New guidelines on exercise for disabled children published by medical officers

New exercise guidelines for disabled children and young people have been published by the UK chief medical officers.

They are underpinned by research from Durham University, University of Bristol and Disability Rights UK – and the infographic they are presented in is the first of its kind to be co-produced with disabled children, young people and their families, the Government has said.

The Department of Health and Social Care said evidence has shown physical activity can be equally beneficial for disabled children and young people as non-disabled children, despite the misinformation about risk.

They added that specific benefits which disabled children and young people can gain from physical activity include improved confidence and concentration, meeting new people and stronger muscles and improved motor strength.

The new guidelines outline the following:

  • Undertake 120 to 180 minutes of aerobic physical activity per week at a moderate-to-vigorous intensity. This can be achieved in different ways (e.g. 20 minutes per day or 40 minutes three times per week). For example, walking or cycling
  • Complete challenging, but manageable, strength and balance activities three times per week which are particularly beneficial for muscle strength and motor skills. For example, indoor wall climbing, yoga, and modified sports such as basketball or football
  • When first starting to exercise, build up slowly to avoid injury
  • Break down their exercise into bite size chunks of physical activity throughout the day to make it more manageable.

The UK chief medical officers, Professor Sir Chris Whitty, Professor Sir Michael McBride, Professor Sir Gregor Smith and Sir Frank Atherton, said: “We are delighted to present this report and infographic which are an important step forward in addressing the gap in physical activity guidelines for disabled children and disabled young people.

“We encourage schools, parents, carers and healthcare professionals to communicate and promote these guidelines across their wider professional networks to enable appropriate physical activity opportunities for disabled children and disabled young people in their communities.”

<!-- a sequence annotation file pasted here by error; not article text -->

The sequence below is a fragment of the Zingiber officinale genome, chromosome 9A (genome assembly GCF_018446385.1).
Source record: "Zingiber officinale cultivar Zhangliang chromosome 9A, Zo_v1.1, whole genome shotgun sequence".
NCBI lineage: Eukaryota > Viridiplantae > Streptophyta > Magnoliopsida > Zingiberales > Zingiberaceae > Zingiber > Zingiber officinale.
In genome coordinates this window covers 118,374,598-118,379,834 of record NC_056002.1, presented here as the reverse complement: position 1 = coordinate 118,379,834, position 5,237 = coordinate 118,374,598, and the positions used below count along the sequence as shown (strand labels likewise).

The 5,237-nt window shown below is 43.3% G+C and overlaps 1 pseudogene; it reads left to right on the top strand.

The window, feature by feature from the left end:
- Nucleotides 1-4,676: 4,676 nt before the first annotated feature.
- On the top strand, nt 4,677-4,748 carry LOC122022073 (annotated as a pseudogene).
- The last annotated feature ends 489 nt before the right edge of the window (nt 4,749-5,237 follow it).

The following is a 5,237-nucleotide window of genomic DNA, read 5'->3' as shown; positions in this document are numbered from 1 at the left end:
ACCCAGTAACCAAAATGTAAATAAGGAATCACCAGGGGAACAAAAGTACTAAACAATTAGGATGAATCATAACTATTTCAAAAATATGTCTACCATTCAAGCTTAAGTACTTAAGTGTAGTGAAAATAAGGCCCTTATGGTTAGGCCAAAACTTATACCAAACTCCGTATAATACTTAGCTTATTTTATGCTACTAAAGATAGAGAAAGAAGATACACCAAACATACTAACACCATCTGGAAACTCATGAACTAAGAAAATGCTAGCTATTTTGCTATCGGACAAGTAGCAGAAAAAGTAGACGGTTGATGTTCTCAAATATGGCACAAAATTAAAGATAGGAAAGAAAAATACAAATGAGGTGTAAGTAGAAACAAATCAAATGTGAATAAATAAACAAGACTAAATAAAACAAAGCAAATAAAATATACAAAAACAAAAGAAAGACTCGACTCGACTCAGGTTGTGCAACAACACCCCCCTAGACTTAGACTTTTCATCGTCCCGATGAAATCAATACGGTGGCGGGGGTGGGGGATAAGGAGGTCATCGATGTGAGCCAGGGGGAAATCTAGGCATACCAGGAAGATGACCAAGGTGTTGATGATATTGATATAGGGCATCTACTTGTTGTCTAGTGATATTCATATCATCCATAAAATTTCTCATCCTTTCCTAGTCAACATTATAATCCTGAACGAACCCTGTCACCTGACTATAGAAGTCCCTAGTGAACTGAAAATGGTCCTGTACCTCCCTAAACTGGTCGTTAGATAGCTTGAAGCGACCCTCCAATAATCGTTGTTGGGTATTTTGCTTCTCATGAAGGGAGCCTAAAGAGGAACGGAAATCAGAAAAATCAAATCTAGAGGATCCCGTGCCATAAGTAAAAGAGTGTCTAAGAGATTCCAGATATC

Professor Brett Smith, director of Research, Department of Sport and Exercise Sciences at Durham University, said: “The UK Chief Medical Officers’ physical activity guidelines for disabled children and disabled young people are a UK first.

“The scientific evidence is clear that physical activity is safe and has multiple health benefits for disabled children and disabled young people.

“The infographic, that has been co-produced with over 250 disabled children and disabled young people, their parents and carers, aims to communicate these guidelines in an accessible and meaningful way. Together, the guidelines and infographic are a vital stepping stone to improving the health and wellbeing of disabled children and disabled young people.”

Kamran Mallick (pictured), chief executive of Disability Rights UK, said the charity was pleased to have worked on the development of the guidelines with Durham University.

He added: “Disabled people have a right to get active in ways that work for them, and these guidelines show how important this is. The evidence-based infographic is not only a highlight of the project but a positive example of co-production in practice.”

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